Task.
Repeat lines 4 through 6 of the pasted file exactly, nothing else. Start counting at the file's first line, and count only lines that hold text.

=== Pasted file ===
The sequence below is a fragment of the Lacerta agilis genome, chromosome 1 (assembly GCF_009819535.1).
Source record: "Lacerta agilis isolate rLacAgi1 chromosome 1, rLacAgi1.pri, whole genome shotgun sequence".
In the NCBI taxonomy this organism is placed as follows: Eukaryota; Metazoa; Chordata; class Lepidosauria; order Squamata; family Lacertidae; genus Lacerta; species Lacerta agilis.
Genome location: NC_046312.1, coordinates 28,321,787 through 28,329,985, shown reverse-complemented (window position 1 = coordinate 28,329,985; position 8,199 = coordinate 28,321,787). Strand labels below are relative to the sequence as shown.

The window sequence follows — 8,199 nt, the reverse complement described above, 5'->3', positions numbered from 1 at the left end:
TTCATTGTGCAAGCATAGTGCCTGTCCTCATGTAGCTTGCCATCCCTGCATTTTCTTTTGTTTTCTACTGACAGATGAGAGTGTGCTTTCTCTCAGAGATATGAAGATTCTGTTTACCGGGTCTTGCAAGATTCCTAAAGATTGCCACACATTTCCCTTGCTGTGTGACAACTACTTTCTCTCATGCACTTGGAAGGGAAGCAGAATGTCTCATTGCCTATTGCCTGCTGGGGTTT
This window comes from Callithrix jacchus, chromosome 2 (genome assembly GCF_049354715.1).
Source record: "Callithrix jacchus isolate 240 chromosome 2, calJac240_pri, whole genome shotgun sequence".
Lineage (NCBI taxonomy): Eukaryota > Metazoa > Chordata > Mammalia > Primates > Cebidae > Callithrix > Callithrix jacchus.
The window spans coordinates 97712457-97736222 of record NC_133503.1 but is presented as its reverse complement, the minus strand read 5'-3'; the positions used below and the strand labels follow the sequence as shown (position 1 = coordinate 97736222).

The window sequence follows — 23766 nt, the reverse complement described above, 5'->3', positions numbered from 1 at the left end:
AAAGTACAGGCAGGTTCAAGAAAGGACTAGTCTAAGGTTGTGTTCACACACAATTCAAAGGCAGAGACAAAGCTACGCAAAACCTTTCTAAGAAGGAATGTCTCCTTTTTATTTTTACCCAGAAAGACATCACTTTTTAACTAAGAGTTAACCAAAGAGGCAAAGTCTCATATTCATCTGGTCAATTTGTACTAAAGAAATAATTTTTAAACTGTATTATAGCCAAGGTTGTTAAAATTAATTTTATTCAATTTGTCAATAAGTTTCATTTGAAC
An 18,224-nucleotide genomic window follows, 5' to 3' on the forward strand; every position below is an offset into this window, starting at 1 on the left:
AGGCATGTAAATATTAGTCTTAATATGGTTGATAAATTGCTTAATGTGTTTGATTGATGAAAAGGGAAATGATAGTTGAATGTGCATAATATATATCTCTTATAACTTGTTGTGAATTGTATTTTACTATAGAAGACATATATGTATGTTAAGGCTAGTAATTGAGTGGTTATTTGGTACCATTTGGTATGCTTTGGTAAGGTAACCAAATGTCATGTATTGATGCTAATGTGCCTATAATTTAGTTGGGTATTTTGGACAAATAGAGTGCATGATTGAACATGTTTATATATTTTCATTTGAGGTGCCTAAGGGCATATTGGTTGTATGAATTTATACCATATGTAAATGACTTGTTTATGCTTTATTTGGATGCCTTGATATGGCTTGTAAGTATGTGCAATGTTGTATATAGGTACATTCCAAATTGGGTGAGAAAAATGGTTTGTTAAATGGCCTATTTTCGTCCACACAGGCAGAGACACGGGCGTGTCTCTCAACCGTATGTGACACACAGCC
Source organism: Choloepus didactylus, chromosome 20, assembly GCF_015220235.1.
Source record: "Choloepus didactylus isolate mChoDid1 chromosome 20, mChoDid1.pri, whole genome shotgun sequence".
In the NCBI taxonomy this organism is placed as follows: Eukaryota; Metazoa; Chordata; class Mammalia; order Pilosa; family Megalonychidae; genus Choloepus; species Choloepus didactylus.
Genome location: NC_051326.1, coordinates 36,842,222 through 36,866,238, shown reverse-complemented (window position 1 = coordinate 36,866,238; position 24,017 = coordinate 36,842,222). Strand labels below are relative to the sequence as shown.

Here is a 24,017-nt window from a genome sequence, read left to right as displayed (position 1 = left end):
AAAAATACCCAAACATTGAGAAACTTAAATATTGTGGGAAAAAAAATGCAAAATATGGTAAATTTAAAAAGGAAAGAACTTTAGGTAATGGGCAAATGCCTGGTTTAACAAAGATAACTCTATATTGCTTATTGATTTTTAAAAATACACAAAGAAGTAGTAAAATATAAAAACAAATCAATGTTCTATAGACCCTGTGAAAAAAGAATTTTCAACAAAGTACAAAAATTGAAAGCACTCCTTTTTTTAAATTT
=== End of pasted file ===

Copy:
Genome location: NC_046312.1, coordinates 28,321,787 through 28,329,985, shown reverse-complemented (window position 1 = coordinate 28,329,985; position 8,199 = coordinate 28,321,787). Strand labels below are relative to the sequence as shown.

The window sequence follows — 8,199 nt, the reverse complement described above, 5'->3', positions numbered from 1 at the left end:
TTCATTGTGCAAGCATAGTGCCTGTCCTCATGTAGCTTGCCATCCCTGCATTTTCTTTTGTTTTCTACTGACAGATGAGAGTGTGCTTTCTCTCAGAGATATGAAGATTCTGTTTACCGGGTCTTGCAAGATTCCTAAAGATTGCCACACATTTCCCTTGCTGTGTGACAACTACTTTCTCTCATGCACTTGGAAGGGAAGCAGAATGTCTCATTGCCTATTGCCTGCTGGGGTTT